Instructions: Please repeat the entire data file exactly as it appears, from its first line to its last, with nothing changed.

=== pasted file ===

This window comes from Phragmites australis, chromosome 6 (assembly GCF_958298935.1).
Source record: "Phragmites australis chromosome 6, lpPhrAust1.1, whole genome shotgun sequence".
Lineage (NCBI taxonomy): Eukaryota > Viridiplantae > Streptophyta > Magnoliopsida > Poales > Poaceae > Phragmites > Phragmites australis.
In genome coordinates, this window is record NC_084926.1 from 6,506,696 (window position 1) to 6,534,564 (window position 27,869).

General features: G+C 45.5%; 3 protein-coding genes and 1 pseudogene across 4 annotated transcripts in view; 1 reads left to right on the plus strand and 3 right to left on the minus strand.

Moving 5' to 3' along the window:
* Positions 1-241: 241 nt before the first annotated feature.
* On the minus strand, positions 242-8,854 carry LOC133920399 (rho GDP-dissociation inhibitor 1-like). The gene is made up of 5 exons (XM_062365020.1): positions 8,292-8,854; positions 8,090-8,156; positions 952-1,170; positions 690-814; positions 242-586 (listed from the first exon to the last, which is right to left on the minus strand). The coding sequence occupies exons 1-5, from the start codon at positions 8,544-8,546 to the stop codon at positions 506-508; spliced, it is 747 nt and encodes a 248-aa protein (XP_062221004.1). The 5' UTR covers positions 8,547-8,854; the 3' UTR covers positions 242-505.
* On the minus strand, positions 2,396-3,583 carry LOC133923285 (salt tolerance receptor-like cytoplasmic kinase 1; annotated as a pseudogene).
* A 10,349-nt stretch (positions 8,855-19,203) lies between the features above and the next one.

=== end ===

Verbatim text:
This window comes from Phragmites australis, chromosome 6 (assembly GCF_958298935.1).
Source record: "Phragmites australis chromosome 6, lpPhrAust1.1, whole genome shotgun sequence".
Lineage (NCBI taxonomy): Eukaryota > Viridiplantae > Streptophyta > Magnoliopsida > Poales > Poaceae > Phragmites > Phragmites australis.
In genome coordinates, this window is record NC_084926.1 from 6,506,696 (window position 1) to 6,534,564 (window position 27,869).

General features: G+C 45.5%; 3 protein-coding genes and 1 pseudogene across 4 annotated transcripts in view; 1 reads left to right on the plus strand and 3 right to left on the minus strand.

Moving 5' to 3' along the window:
* Positions 1-241: 241 nt before the first annotated feature.
* On the minus strand, positions 242-8,854 carry LOC133920399 (rho GDP-dissociation inhibitor 1-like). The gene is made up of 5 exons (XM_062365020.1): positions 8,292-8,854; positions 8,090-8,156; positions 952-1,170; positions 690-814; positions 242-586 (listed from the first exon to the last, which is right to left on the minus strand). The coding sequence occupies exons 1-5, from the start codon at positions 8,544-8,546 to the stop codon at positions 506-508; spliced, it is 747 nt and encodes a 248-aa protein (XP_062221004.1). The 5' UTR covers positions 8,547-8,854; the 3' UTR covers positions 242-505.
* On the minus strand, positions 2,396-3,583 carry LOC133923285 (salt tolerance receptor-like cytoplasmic kinase 1; annotated as a pseudogene).
* A 10,349-nt stretch (positions 8,855-19,203) lies between the features above and the next one.